Examples: (a) hair and nail clippings in a non-disfiguring manner; (b) deciduous teeth at time of exfoliation or if routine patient care indicates a need for extraction; (c) permanent teeth if routine patient care indicates a need for extraction; (d) excreta and external secretions (including sweat); (e) uncannulated saliva collected either in an unstimulated fashion or stimulated by chewing gumbase or wax or by applying a dilute citric solution to the tongue; (f) placenta removed at delivery; (g) amniotic fluid obtained at the time of rupture of the membrane prior to or during labor; (h) supra- and subgingival dental plaque and calculus, provided the collection procedure is not more invasive than routine prophylactic scaling of the teeth and the process is accomplished in accordance with accepted prophylactic techniques; (i) mucosal and skin cells collected by buccal scraping or swab, skin swab, or mouth washings; (j) sputum collected after saline mist nebulization.
(4) Collection of data through noninvasive procedures (not involving general anesthesia or sedation) routinely employed in clinical practice, excluding procedures involving x-rays or microwaves. Where medical devices are employed, they must be cleared/approved for marketing. (Studies intended to evaluate the safety and effectiveness of the medical device are not generally eligible for expedited review, including studies of cleared medical devices for new indications.)
Examples: (a) physical sensors that are applied either to the surface of the body or at a distance and do not involve input of significant amounts of energy into the participant or an invasion of the participant's privacy; (b) weighing or testing sensory acuity; (c) magnetic resonance imaging; (d) electrocardiography, electroencephalography, thermography, detection of naturally occurring radioactivity, electroretinography, ultrasound, diagnostic infrared imaging, doppler blood flow, and echocardiography; (e) moderate exercise, muscular strength testing, body composition assessment, and flexibility testing where appropriate given the age, weight, and health of the individual.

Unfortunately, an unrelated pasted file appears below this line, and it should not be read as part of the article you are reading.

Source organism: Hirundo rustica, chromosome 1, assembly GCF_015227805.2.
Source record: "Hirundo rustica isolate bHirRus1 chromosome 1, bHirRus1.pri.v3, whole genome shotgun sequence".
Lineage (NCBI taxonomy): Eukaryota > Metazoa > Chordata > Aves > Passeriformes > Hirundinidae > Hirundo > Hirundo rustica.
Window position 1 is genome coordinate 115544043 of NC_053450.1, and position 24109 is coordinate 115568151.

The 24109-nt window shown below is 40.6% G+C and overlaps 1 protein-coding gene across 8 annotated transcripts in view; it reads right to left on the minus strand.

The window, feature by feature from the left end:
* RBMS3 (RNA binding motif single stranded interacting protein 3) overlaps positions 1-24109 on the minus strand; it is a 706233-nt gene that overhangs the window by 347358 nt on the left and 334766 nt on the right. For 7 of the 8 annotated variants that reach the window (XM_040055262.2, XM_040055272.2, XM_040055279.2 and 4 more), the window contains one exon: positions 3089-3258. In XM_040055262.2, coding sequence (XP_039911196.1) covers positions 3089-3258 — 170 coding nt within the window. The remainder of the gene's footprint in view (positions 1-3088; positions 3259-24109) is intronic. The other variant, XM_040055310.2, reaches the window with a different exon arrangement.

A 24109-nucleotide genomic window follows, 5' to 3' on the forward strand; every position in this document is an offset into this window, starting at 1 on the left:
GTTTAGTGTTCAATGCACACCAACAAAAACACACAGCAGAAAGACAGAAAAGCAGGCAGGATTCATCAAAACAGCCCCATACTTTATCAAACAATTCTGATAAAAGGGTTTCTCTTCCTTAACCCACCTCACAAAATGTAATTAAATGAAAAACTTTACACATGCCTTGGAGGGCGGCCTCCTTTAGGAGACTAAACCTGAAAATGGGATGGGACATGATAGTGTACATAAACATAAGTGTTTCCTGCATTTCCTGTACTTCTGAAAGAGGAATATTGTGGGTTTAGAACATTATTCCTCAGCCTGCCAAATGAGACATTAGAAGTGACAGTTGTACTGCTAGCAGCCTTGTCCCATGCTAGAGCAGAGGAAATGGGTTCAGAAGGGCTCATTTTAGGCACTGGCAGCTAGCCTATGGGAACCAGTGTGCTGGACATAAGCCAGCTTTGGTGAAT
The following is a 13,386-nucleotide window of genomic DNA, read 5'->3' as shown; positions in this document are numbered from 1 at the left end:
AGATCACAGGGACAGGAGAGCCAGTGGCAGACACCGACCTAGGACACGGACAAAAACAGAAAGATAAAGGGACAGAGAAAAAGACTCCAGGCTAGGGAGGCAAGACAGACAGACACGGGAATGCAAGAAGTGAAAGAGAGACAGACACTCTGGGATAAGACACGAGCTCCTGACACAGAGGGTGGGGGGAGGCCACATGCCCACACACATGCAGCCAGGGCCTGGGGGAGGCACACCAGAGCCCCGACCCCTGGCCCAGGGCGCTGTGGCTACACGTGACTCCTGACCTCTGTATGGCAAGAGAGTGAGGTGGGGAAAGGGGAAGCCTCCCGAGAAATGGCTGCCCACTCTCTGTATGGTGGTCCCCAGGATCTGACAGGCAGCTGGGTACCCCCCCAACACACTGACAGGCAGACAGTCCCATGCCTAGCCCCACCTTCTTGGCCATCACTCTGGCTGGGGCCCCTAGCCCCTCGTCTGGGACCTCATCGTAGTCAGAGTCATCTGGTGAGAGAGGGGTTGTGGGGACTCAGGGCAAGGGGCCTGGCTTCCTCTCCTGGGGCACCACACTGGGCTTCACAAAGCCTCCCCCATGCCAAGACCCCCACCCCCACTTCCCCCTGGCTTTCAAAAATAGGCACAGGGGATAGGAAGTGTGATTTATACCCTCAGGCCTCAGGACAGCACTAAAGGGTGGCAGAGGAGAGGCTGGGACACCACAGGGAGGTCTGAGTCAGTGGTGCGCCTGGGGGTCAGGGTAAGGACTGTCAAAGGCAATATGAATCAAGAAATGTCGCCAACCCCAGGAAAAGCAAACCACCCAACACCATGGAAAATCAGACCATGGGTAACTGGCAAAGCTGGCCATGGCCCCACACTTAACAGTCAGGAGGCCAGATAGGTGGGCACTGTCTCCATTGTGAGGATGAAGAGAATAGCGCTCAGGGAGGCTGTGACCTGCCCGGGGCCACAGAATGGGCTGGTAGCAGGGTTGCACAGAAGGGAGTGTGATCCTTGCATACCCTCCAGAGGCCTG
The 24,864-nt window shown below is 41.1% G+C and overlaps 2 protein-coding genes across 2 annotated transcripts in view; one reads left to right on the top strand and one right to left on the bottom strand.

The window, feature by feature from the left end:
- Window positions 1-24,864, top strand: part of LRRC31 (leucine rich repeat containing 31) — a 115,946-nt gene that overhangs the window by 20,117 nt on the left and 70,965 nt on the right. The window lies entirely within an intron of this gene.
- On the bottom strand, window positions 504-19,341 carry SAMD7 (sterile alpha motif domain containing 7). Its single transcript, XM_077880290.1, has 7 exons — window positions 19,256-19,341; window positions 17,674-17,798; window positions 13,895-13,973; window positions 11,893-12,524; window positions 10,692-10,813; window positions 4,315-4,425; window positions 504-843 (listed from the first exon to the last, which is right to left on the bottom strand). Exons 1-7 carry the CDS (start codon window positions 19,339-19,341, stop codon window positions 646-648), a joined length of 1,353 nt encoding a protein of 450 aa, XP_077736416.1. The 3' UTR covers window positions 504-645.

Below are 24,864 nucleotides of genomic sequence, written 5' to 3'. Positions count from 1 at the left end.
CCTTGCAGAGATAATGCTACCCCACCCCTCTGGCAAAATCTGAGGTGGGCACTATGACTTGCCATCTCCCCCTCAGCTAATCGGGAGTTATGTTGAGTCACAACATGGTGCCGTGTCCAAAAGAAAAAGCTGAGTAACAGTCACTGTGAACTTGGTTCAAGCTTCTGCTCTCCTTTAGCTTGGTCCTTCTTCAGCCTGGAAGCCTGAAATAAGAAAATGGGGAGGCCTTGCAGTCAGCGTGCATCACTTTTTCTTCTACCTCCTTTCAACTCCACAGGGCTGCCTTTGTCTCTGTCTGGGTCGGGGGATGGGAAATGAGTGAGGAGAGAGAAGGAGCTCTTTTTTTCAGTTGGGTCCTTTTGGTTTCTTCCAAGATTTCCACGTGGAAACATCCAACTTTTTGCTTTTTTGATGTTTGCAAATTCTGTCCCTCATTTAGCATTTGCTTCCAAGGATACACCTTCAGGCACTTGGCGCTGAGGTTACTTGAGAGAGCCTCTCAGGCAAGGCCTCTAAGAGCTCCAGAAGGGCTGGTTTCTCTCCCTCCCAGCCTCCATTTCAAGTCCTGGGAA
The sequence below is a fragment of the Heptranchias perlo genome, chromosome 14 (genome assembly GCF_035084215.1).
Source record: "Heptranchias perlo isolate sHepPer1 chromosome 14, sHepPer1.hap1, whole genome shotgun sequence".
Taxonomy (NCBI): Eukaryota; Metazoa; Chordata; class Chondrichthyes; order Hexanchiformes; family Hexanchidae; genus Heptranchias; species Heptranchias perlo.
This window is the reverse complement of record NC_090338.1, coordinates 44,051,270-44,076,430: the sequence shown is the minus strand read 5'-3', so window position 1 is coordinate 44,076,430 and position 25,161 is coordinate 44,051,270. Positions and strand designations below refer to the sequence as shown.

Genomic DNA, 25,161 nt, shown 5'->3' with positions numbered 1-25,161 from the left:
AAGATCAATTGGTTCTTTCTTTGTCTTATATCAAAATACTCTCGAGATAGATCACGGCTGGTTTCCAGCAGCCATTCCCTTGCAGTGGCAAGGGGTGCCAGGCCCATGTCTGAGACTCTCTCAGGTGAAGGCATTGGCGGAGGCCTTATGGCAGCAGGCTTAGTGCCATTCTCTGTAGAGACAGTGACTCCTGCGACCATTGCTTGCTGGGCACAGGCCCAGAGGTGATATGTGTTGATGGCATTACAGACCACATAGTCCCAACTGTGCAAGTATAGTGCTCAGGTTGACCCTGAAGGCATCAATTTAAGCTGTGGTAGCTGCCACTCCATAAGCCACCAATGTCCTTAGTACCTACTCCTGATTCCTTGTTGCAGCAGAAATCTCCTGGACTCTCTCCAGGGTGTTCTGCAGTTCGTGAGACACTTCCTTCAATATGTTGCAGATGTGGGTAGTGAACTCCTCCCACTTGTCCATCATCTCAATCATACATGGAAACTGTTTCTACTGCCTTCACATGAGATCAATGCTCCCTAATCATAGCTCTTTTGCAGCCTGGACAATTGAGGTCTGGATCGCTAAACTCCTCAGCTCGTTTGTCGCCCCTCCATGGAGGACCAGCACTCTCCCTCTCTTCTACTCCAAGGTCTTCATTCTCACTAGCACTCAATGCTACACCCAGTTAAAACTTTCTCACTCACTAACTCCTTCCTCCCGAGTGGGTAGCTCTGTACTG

(5) Research involving materials (data, documents, records, or specimens) that have been collected, or will be collected solely for non-research purposes (such as medical treatment or diagnosis). (NOTE: Some research in this category may be exempt from the HHS regulations for the protection of human participants 45 CFR 46.101(b)(4). This listing refers only to research that is not exempt.)
(6) Collection of data from voice, video, digital, or image recordings made for research purposes.
(7) Research on individual or group characteristics or behavior (including, but not limited to, research on perception, cognition, motivation, identity, language, communication, cultural beliefs or practices, and social behavior) or research employing survey, interview, oral history, focus group, program evaluation, human factors evaluation, or quality assurance methodologies. (NOTE: Some research in this category may be exempt from the HHS regulations for the protection of human participants. 45 CFR 46.101(b)(2) and (b)(3). This listing refers only to research that is not exempt.)
(8) Continuing review of research previously approved by the convened IRB as follows:
(a) where (i) the research is permanently closed to the enrollment of new participants; (ii) all participants have completed all research-related interventions; and (iii) the research remains active only for long-term follow-up of participants; or
(b) where no participants have been enrolled and no additional risks have been identified; or
(c) where the remaining research activities are limited to data analysis.
(9) Continuing review of research, not conducted under an investigational new drug application or investigational device exemption where categories two (2) through eight (8) do not apply but the IRB has determined and documented at a convened meeting that the research involves no greater than minimal risk and no additional risks have been identified.
Federal regulations at 45 CFR 46.110 (b)(2) allow for expedited review of minor changes in previously approved research during the period for which approval is authorized (one year or less). This applies to research which was previously reviewed and approved under a full or expedited procedure.
A change is considered to be minor only if it does not represent a material change in the research.
A change is only considered minor if:
Examples of Minor Changes
Minor changes must be submitted to the IRB using a Revisions to Approved Research Request form. The changes must be approved by the IRB prior to implementation.
An administrator in the Office of Research and Sponsored Programs makes the final determination regarding eligibility for expedited review under these circumstances. The Assistant Vice-President for Research and the Director of Human Participants Protection review changes which are considered minor.
12/14/2012 - Revised to include minor change information and examples.